Political row in Bulgaria over nomination of European Commissioner to replace Georgieva

In the weeks since Boiko Borissov’s resignation as prime minister, several questions have faced the country, not least of which is when next it will have a government – elected or caretaker. One of the others is who will succeed Kristalina Georgieva as Bulgaria’s European Commissioner.

Georgieva announced her resignation from the European Commission on October 28, just about a week before the start of the November 2016 presidential elections that would lead to Borissov’s resignation after his party’s candidate was defeated.

Bulgaria now has little to no prospect of seeing the current National Assembly elect a new government, meaning that the most likely scenario is that the country will be in caretaker administration hands pending parliamentary elections in spring 2017.

The outgoing Borissov administration has not been forthcoming lately on the issue of the next European Commissioner, beyond a denial that the nominee would be President Rossen Plevneliev, who leaves office towards the end of January 2017.

While Georgieva’s resignation takes effect on December 31, there is no fixed timeframe for Bulgaria to put forward a Commissioner-designate for the Juncker Commission.

But while Borissov and GERB have avoided commenting on the issue, the opposition Bulgarian Socialist Party raised the matter on December 1, urging that the current government should not put up the nomination, but that this should be left to the caretaker cabinet at the time that Roumen Radev – who was backed in the presidential elections – becomes head of state in January.

BSP foreign affairs spokesperson Kristian Vigenin said that there was no reason to hurry with the nomination, and pointed to a reported statement by European Commission President Jean-Claude Juncker that he was ready to discuss the issue in January.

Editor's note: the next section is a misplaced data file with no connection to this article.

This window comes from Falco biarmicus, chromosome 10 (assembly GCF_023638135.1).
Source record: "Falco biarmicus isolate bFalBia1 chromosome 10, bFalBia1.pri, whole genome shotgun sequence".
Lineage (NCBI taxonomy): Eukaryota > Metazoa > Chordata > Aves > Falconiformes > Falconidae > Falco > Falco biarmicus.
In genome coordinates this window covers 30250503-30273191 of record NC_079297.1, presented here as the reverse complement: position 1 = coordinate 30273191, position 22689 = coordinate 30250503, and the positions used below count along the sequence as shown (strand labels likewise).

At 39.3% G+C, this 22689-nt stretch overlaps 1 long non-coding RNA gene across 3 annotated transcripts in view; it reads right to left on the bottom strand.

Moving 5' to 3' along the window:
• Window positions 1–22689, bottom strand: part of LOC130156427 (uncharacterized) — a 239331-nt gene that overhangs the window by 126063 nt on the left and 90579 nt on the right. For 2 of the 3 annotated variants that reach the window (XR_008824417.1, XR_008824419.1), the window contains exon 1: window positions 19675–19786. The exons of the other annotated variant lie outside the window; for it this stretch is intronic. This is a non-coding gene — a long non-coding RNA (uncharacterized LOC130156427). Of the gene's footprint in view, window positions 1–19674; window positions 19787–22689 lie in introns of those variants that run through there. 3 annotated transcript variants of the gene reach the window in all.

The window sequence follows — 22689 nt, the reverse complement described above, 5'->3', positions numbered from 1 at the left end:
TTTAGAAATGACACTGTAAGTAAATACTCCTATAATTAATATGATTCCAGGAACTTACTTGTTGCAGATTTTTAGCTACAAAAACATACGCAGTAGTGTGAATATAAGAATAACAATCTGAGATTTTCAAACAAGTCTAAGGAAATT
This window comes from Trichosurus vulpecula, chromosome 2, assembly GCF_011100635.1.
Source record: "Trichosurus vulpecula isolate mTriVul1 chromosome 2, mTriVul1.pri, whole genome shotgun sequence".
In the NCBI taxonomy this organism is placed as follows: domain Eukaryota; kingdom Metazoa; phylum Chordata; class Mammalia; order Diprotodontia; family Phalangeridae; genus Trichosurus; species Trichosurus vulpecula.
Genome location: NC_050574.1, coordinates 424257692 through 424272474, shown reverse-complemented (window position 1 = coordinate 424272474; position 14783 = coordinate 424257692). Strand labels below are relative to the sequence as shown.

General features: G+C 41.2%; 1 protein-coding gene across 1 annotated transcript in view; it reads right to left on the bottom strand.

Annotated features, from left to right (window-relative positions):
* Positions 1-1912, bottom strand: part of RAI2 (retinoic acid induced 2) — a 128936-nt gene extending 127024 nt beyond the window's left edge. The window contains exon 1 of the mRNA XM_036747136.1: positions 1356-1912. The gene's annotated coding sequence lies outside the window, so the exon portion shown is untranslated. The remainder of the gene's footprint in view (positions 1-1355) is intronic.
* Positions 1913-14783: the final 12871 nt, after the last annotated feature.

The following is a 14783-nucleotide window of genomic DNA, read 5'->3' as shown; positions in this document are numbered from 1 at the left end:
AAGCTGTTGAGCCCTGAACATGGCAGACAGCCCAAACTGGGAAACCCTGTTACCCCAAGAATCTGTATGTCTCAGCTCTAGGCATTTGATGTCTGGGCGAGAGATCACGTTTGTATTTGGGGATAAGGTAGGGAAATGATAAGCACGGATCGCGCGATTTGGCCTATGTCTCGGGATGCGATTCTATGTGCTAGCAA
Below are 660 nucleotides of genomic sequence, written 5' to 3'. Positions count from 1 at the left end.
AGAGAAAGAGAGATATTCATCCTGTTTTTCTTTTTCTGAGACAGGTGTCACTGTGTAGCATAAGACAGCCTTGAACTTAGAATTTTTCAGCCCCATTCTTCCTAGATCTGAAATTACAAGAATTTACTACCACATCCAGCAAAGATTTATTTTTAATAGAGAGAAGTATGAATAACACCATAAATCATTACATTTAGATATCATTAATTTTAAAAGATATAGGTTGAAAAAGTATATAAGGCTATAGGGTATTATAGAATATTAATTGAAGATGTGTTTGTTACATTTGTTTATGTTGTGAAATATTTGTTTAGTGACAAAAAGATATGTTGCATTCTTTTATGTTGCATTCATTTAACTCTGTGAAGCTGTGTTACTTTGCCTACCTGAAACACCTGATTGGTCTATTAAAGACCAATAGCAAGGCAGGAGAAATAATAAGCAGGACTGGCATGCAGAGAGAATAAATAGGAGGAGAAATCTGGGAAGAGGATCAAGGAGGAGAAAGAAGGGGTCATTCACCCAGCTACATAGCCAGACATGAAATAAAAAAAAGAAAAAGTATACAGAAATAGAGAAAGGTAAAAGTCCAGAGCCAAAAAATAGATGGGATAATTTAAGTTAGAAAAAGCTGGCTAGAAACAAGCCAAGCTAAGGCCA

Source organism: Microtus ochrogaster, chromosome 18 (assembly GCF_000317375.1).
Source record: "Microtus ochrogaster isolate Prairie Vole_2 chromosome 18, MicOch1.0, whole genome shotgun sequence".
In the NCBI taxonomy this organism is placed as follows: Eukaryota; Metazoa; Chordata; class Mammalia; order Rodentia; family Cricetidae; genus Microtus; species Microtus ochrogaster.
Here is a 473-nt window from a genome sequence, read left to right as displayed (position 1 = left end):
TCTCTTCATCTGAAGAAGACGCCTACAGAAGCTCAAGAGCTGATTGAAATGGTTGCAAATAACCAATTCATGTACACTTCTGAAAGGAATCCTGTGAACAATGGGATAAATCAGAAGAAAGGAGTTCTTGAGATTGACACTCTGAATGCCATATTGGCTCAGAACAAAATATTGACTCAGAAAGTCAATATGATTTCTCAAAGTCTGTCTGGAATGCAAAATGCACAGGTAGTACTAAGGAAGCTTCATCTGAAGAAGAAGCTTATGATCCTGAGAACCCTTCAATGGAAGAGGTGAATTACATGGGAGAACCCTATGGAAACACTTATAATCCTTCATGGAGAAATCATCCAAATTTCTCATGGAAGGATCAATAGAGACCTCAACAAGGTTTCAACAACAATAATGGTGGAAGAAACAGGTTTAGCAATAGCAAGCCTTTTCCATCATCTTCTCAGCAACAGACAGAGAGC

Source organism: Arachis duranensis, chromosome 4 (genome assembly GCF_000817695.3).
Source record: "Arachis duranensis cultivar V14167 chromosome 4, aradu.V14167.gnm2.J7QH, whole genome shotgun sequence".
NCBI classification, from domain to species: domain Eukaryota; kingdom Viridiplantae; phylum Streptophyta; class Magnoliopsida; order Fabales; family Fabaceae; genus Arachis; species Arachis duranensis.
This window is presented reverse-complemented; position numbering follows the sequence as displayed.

Vigenin said that if there was to be no elected government, then the matter should be handled by the caretaker cabinet when Radev became president, and a choice should be made in consultation with all political forces.

The BSP MP said that it would not be a logical and appropriate solution for Plevneliev to be nominated. Although a Plevneliev candidacy has been denied, the opposition Movement for Rights and Freedoms has claimed in recent days that the outgoing President was preparing to take up the European Commission post.

Krassimir Karakachanov, co-leader of the nationalist Patriotic Front parliamentary group, said that a Commissioner should be nominated by the end of December.

The government could conduct a dialogue in society and in Parliament and come up with a nomination, Karakachanov said.

He said that it was possible that in the country’s next few months, there would be a succession of two caretaker governments and then an elected one after April. The country could hardly go for six months without a European Commission, he said.

Ivailo Kalfin, a former foreign minister and former MEP who was the presidential election candidate of the socialist minority ABC party in November, said that Bulgaria probably already had missed out on having the important and influential EU budget portfolio that Georgieva has held.

If Bulgaria continued to delay, it would miss out on the possibility of a significant portfolio, Kalfin said, noting that when the country joined the EU in 2007, it had been handed the consumer protection portfolio, while fellow newcomer Romania got the linguistic diversity post.

“This is not about the government going, I think it would be worse if that means missing the chances of Bulgaria to have a good portfolio,” Kalfin said.

(Photo: Clive Leviev-Sawyer)





The Sofia Globe staff

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